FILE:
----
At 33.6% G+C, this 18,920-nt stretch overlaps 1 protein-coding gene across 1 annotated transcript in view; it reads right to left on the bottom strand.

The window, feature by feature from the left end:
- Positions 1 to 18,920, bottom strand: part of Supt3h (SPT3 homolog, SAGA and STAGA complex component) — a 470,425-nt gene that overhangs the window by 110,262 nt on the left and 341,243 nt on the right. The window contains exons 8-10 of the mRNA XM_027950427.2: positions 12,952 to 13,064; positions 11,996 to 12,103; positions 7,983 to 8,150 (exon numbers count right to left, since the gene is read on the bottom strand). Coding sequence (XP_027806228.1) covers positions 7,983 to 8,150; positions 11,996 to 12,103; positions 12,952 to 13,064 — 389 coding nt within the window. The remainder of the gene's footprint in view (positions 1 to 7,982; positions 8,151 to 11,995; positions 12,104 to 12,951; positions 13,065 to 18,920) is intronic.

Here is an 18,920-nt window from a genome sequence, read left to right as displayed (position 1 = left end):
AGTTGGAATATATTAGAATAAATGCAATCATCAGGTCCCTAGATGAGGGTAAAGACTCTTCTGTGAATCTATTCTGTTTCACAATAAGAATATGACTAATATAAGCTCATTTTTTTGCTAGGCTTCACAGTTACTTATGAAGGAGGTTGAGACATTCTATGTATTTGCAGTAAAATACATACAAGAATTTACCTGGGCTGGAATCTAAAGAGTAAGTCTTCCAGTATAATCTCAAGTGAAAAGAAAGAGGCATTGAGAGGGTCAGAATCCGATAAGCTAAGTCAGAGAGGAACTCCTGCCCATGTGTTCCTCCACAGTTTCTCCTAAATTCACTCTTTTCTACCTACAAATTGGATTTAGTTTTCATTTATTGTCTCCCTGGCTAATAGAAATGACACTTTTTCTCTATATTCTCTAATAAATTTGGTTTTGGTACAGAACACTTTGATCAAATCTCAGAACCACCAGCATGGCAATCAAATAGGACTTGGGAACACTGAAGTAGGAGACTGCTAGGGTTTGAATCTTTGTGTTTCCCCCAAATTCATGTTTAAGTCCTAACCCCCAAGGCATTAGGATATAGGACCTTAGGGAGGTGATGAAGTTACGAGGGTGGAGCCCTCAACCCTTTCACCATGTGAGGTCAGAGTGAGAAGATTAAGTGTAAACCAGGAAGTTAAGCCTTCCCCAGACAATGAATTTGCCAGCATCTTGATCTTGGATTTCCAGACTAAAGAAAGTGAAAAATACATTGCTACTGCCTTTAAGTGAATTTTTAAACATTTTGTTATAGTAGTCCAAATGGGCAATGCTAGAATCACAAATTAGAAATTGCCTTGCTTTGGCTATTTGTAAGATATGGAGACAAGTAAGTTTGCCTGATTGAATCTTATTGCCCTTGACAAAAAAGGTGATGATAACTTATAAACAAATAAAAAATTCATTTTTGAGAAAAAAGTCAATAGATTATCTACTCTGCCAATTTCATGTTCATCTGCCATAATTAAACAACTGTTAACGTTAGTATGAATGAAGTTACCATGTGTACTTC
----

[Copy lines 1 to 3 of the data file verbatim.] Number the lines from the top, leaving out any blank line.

At 33.6% G+C, this 18,920-nt stretch overlaps 1 protein-coding gene across 1 annotated transcript in view; it reads right to left on the bottom strand.

The window, feature by feature from the left end:
- Positions 1 to 18,920, bottom strand: part of Supt3h (SPT3 homolog, SAGA and STAGA complex component) — a 470,425-nt gene that overhangs the window by 110,262 nt on the left and 341,243 nt on the right. The window contains exons 8-10 of the mRNA XM_027950427.2: positions 12,952 to 13,064; positions 11,996 to 12,103; positions 7,983 to 8,150 (exon numbers count right to left, since the gene is read on the bottom strand). Coding sequence (XP_027806228.1) covers positions 7,983 to 8,150; positions 11,996 to 12,103; positions 12,952 to 13,064 — 389 coding nt within the window. The remainder of the gene's footprint in view (positions 1 to 7,982; positions 8,151 to 11,995; positions 12,104 to 12,951; positions 13,065 to 18,920) is intronic.